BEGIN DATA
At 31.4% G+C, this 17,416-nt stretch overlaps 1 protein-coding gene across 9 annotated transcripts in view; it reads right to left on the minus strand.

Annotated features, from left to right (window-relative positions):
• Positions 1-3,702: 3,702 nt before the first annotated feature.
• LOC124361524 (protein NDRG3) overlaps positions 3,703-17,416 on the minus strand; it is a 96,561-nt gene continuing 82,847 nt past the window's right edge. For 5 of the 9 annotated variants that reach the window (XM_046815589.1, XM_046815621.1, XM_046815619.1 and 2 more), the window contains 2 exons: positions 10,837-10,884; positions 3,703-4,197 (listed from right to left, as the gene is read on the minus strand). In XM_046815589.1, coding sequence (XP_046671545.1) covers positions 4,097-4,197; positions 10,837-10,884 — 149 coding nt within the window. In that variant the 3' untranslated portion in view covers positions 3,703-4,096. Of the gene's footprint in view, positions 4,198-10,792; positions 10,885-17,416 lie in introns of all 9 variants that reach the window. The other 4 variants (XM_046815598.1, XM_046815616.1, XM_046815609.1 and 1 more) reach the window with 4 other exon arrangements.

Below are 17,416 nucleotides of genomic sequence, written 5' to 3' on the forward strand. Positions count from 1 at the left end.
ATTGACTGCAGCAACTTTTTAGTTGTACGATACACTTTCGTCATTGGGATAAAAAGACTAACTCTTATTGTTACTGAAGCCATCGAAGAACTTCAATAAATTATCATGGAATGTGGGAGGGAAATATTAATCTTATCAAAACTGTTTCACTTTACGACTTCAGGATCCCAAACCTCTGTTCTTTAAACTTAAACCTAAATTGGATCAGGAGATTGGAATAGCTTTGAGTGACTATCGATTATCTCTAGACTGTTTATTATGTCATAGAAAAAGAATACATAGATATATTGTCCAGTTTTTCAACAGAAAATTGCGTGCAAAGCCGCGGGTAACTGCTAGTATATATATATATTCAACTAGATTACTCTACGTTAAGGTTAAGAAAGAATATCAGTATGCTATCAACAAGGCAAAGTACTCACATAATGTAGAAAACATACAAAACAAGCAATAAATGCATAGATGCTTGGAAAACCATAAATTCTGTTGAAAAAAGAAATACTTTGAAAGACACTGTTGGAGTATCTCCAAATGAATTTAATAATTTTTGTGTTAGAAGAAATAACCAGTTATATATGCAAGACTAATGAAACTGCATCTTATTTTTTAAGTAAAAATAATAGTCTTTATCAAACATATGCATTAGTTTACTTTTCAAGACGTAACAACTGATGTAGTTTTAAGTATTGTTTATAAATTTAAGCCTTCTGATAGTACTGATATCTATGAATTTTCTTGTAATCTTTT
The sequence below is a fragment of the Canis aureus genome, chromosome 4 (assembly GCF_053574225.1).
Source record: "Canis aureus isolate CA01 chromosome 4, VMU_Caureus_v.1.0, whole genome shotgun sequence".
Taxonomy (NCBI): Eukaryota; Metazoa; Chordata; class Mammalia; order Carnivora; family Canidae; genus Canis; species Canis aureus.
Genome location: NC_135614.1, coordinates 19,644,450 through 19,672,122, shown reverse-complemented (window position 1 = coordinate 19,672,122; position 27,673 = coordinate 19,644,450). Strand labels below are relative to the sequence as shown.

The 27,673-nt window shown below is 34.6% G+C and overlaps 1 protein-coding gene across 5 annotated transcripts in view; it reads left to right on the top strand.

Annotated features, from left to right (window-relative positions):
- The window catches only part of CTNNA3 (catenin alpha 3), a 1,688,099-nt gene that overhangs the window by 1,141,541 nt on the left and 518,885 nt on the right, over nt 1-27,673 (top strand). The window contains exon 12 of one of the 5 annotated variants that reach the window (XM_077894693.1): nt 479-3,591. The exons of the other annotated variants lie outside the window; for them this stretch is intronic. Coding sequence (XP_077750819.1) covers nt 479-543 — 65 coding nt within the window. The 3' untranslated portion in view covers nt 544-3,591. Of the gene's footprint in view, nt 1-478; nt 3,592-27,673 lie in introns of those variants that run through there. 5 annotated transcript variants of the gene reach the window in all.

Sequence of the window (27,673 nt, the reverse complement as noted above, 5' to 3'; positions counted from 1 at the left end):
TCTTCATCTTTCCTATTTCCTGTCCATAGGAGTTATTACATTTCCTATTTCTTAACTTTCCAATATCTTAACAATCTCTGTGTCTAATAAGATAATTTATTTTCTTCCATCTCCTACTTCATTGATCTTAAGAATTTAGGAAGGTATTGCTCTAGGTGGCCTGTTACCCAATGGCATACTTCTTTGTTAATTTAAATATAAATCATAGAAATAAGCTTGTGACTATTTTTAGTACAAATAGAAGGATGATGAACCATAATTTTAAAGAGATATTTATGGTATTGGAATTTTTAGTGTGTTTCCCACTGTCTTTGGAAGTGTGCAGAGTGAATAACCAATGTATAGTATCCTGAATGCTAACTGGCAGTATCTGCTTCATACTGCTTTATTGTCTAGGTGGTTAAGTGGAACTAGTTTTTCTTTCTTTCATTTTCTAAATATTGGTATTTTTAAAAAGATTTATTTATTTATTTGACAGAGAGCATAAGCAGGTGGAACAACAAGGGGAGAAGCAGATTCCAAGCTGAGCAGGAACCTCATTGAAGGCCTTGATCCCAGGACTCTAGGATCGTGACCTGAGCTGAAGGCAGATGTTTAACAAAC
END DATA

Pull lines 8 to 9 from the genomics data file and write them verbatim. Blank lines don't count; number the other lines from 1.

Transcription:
Source record: "Canis aureus isolate CA01 chromosome 4, VMU_Caureus_v.1.0, whole genome shotgun sequence".
Taxonomy (NCBI): Eukaryota; Metazoa; Chordata; class Mammalia; order Carnivora; family Canidae; genus Canis; species Canis aureus.